I am beginning a new job this week. This represents a milestone in my work life and personal life. In the first instance, I’m going to be paid to do something I’ve already been doing for free for the past several years, which is work with video and other digital media. In the second case I don’t have to look for this job any more which means I can have my life back, also something I’ve wanted for the past several years.
For anyone who just happened to stumble on this post and doesn’t know much about me or this blog, let me give you some background.
My first computer was a Mac Plus that I got, used, in 1986. I started using it right away for producing graphic designs for my silk screen business. For the next 20 years I was involved in both training and technical support of computers and the software used for creative and publishing businesses. That would be advertising agencies, corporate design departments, printing companies and independent artists. In 2004 I completed a certificate program in video editing and animation and in 2008 I got another certificate in digital filmmaking which was a more comprehensive study and application of every facet of the production pipeline.
Also in 2008 I was laid off due to the financial crisis that still haunts us. Up to that point I had been producing video and audio content for my employer on an ad hoc basis with the goal of turning it into a full time job. I was really, really confident that video within the corporate world was about to explode and I thought I was in a great position to take advantage of that.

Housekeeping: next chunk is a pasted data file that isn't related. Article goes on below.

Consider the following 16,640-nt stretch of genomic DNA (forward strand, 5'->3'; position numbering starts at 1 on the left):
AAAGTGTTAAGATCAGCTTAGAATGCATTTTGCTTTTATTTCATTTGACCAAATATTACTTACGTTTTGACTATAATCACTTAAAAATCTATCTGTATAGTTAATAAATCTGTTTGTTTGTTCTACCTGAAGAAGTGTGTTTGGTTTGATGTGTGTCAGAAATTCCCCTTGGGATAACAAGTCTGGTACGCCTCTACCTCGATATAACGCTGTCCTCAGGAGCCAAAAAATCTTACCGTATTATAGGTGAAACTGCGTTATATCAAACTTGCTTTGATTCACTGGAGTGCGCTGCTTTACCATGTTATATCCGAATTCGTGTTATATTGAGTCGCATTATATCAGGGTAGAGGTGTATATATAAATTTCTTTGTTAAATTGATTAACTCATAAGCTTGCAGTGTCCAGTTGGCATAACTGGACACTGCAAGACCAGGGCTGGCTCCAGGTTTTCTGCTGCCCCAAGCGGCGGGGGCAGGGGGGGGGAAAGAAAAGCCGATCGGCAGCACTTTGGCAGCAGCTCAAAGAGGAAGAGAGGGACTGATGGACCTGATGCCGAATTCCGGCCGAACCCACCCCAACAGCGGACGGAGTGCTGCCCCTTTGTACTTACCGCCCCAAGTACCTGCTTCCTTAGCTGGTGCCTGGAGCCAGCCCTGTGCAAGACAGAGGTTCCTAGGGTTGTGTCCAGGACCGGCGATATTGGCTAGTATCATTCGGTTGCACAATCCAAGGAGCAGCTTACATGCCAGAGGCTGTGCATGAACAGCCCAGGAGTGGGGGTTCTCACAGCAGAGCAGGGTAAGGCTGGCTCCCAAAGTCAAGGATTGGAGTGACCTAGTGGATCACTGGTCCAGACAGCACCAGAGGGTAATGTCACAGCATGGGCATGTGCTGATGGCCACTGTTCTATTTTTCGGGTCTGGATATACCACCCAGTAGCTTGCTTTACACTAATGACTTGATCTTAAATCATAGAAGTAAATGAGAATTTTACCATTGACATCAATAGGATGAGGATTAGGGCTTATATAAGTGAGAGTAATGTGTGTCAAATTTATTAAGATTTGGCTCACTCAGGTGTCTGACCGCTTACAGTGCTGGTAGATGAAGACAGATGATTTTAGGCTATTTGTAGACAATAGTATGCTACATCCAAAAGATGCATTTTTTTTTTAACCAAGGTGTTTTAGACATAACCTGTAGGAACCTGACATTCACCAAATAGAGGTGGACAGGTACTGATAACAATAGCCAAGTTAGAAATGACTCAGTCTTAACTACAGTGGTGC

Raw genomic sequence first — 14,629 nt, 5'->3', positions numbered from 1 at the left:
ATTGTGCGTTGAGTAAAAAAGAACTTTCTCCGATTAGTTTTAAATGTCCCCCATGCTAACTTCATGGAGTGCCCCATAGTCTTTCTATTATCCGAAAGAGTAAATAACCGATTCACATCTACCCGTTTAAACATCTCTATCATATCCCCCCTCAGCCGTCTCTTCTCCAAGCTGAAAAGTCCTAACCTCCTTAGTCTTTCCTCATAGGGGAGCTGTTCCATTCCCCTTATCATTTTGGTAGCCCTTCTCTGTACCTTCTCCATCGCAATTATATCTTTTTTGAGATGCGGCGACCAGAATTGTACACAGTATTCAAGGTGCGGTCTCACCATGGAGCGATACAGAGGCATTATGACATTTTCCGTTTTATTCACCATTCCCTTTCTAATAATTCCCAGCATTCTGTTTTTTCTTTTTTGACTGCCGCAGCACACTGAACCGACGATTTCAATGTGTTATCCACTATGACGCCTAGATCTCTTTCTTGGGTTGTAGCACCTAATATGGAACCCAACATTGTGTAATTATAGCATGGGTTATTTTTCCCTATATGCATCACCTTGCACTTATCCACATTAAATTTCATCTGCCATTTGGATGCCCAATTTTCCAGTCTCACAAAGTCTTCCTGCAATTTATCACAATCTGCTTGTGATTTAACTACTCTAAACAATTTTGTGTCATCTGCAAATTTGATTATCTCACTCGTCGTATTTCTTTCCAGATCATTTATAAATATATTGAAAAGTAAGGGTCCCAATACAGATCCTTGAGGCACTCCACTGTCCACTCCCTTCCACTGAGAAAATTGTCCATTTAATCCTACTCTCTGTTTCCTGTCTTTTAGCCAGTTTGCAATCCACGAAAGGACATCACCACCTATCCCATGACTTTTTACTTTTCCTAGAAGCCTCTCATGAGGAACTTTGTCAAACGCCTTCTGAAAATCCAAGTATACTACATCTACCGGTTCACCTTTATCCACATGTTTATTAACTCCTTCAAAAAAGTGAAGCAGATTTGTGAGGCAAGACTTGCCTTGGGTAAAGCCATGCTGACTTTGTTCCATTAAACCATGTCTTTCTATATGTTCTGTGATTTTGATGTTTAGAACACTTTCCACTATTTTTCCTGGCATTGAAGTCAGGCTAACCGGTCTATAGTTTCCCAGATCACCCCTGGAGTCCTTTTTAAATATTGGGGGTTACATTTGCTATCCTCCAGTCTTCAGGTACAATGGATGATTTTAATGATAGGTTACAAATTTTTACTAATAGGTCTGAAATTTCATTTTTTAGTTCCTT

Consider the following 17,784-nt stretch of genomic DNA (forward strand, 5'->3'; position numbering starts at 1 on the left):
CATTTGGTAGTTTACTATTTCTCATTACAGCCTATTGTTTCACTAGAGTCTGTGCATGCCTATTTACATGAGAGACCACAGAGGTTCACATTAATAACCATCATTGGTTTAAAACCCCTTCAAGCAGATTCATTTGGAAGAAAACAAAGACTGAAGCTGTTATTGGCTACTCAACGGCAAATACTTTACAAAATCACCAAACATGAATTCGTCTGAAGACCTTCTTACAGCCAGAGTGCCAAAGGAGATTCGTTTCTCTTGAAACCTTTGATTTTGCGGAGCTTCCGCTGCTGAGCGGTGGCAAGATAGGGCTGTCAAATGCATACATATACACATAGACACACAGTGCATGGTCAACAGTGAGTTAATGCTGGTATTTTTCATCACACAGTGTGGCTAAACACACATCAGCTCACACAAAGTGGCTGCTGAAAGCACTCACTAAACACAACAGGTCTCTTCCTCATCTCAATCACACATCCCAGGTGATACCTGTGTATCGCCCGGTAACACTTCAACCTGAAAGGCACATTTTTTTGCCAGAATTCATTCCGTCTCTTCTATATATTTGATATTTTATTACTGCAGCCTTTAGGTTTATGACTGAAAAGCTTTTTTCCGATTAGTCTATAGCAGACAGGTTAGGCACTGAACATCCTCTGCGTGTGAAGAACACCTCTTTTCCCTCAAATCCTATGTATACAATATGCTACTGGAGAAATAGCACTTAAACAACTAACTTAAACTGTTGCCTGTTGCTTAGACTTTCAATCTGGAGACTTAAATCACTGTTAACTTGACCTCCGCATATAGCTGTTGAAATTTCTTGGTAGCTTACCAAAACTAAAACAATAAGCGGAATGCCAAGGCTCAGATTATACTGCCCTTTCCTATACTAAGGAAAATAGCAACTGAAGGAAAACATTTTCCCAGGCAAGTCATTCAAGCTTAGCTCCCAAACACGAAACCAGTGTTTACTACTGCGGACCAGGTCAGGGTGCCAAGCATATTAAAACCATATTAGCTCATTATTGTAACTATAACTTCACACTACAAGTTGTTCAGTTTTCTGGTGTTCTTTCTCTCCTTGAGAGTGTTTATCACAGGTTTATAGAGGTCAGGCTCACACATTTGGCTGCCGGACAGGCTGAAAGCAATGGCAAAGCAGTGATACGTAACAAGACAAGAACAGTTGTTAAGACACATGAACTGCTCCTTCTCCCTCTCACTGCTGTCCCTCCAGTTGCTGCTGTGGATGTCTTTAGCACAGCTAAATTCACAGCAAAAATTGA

Ironically, that advantage put me way out on a limb of the corporate tree. A quite visibly exposed branch I would say. So I was an easy target for cost cutting measures that resulted in my separation from the company.
But I bounced back with enthusiasm. At the time, it wasn’t apparent that we were knee deep into what future generations may call the Great Recession and I was ignorantly optimistic. Paying jobs in video were drying up, but I was adamant about developing my video production skills in the real world so I went with what was available. I found that internships were great sources for developing experience and networks. I worked at a documentary filmmaking company for three months, produced video interviews at a college, a university and worked on marketing projects for non-profit organizations. These were great opportunities to apply the skills I’ve been learning in order to gain real world jobs. And even the fact that these were short term positions was a good thing, because it allowed me to learn a large number of different job types, often several in a given job, without worrying about how it would look on my resume.
Learning is hard under these circumstances, but it’s paid off big time. I would have to say that the biggest benefit from the two years I was unemployed was increased confidence in my own skills and knowledge. BTW although I was working my butt off I still considered myself unemployed because most of these jobs didn’t pay at all.
Anyway, this confidence, gained from a wide range of real world experiences, has enabled me to meet any contingency head on, without hesitation. And I think that’s the most valuable thing you can bring into an interview, confidence in your ability to boldly meet new circumstances and overcome any obstacle that they present.
Oh, and one other thing. There’s nothing like looking for a job to prepare you for finding a job. Over the past three years and the endless resumes and cover letters I have written for countless jobs, almost all of them unresponded to, I have been forced again and again to encapsulate not only a lifetime of work experience in a way that it matches the prospective employer needs, but it’s also required that I constantly evaluate my own goals and aspirations for work.
It’s a search for self really. And surprisingly it’s a moving target.
If you’ve read any of the posts in this blog you know that I’m constantly revising my goals, my reasons for working and who I think I am.
And what I’ve come up with so far is that I like to teach, I like to create things that communicate and I like working with technology that empowers people. It may not sound like much, but it cost me a lot to get to this far.